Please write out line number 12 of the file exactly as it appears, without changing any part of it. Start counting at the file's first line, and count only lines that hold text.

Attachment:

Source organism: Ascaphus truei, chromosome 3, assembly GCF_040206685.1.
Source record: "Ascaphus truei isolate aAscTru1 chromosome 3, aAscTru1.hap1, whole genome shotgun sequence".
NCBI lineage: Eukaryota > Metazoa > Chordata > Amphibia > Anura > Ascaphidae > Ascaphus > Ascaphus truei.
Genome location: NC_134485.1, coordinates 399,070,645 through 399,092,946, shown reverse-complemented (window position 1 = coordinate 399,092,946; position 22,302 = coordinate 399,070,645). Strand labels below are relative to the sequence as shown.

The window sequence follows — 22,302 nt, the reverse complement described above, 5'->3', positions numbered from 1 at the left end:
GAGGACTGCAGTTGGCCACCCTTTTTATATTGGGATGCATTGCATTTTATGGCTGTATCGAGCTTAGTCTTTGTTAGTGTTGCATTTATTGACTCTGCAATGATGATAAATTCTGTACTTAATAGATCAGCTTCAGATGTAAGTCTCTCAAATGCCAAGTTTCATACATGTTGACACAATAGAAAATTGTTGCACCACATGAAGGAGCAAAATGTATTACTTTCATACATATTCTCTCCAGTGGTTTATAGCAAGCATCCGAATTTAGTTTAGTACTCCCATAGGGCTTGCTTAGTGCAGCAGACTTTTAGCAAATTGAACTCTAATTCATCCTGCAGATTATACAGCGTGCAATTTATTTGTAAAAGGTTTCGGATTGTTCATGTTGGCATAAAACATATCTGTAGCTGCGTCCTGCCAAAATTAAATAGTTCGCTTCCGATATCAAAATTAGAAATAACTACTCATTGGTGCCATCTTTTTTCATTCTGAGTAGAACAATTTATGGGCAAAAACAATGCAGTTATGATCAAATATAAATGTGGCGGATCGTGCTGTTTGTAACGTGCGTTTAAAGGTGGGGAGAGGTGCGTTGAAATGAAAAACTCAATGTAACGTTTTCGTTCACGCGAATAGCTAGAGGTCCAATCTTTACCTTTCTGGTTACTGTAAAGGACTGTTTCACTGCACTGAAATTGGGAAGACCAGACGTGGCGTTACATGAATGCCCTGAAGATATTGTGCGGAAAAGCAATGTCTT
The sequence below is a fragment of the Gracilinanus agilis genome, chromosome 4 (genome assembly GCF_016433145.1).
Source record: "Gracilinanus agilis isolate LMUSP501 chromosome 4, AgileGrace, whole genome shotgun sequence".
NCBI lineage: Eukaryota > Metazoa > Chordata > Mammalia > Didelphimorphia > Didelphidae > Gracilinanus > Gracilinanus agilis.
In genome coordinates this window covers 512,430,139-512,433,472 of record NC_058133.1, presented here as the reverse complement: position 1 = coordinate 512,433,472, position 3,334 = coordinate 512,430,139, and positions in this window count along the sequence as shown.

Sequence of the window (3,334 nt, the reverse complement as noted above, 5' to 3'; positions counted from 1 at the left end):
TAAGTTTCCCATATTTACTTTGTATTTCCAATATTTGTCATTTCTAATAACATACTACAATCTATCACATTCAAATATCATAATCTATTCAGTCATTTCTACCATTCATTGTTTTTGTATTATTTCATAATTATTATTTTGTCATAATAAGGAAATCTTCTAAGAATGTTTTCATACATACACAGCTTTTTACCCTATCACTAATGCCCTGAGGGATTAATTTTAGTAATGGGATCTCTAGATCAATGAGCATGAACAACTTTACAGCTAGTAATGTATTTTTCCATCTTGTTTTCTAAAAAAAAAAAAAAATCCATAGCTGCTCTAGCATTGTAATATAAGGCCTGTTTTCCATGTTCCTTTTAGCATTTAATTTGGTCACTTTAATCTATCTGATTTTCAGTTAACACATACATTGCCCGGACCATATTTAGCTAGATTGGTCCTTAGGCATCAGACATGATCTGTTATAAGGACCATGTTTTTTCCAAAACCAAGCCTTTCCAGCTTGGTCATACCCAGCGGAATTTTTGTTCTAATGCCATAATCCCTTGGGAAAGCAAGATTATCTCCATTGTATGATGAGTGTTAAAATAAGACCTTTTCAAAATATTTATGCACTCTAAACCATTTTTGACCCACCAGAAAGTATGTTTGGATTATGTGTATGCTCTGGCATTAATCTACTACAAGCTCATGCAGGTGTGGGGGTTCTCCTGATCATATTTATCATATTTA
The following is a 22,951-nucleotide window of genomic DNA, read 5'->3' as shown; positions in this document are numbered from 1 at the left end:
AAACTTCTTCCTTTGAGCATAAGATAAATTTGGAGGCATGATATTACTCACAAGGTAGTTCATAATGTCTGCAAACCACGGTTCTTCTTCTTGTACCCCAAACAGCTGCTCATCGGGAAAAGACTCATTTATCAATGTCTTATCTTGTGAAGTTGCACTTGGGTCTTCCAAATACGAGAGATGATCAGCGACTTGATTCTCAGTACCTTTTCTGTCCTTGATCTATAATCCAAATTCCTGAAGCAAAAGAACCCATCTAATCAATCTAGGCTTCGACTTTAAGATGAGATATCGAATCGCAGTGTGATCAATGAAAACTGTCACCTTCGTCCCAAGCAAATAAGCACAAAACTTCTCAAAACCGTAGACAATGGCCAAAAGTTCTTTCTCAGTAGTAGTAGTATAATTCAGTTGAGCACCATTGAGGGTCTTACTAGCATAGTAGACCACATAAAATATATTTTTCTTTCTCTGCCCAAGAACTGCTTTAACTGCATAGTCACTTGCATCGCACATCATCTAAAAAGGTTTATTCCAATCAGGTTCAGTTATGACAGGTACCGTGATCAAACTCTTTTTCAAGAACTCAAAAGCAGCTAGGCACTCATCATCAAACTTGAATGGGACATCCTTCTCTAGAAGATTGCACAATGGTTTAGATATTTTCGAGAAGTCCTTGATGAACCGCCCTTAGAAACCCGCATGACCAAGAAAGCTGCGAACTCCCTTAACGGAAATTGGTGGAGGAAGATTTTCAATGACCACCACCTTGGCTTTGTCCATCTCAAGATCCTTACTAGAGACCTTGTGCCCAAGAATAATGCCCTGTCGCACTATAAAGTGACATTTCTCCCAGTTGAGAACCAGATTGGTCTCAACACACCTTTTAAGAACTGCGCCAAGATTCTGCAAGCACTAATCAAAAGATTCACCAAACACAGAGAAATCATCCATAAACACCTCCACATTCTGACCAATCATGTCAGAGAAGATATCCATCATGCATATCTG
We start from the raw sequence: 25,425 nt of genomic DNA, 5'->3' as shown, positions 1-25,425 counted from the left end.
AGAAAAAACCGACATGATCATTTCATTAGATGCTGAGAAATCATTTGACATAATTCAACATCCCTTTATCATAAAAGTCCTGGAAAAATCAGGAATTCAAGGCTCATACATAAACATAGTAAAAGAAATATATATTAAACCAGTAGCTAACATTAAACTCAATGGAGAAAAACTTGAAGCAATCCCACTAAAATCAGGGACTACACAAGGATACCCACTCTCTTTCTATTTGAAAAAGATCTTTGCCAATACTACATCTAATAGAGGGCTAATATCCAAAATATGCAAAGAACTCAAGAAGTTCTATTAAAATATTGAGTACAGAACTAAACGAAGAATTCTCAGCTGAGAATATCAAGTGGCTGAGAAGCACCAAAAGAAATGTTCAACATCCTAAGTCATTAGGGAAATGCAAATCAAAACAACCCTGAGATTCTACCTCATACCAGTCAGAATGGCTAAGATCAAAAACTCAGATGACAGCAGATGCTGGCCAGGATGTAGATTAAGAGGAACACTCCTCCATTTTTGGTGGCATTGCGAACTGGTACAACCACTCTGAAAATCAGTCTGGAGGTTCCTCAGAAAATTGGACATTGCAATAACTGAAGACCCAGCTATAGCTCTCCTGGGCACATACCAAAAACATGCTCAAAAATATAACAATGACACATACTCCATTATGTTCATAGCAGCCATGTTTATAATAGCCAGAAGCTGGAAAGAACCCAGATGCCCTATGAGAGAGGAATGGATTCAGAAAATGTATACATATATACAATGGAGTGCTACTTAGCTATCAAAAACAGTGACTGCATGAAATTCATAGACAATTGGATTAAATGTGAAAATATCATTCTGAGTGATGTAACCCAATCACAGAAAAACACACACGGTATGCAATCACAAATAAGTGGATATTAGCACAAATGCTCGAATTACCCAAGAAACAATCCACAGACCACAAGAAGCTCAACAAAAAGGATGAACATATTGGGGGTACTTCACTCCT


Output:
TAAGTTTCCCATATTTACTTTGTATTTCCAATATTTGTCATTTCTAATAACATACTACAATCTATCACATTCAAATATCATAATCTATTCAGTCATTTCTACCATTCATTGTTTTTGTATTATTTCATAATTATTATTTTGTCATAATAAGGAAATCTTCTAAGAATGTTTTCATACATACACAGCTTTTTACCCTATCACTAATGCCCTGAGGGATTAATTTTAGTAATGGGATCTCTAGATCAATGAGCATGAACAACTTTACAGCTAGTAATGTATTTTTCCATCTTGTTTTCTAAAAAAAAAAAAAAATCCATAGCTGCTCTAGCATTGTAATATAAGGCCTGTTTTCCATGTTCCTTTTAGCATTTAATTTGGTCACTTTAATCTATCTGATTTTCAGTTAACACATACATTGCCCGGACCATATTTAGCTAGATTGGTCCTTAGGCATCAGACATGATCTGTTATAAGGACCATGTTTTTTCCAAAACCAAGCCTTTCCAGCTTGGTCATACCCAGCGGAATTTTTGTTCTAATGCCATAATCCCTTGGGAAAGCAAGATTATCTCCATTGTATGATGAGTGTTAAAATAAGACCTTTTCAAAATATTTATGCACTCTAAACCATTTTTGACCCACCAGAAAGTATGTTTGGATTATGTGTATGCTCTGGCATTAATCTACTACAAGCTCATGCAGGTGTGGGGGTTCTCCTGATCATATTTATCATATTTA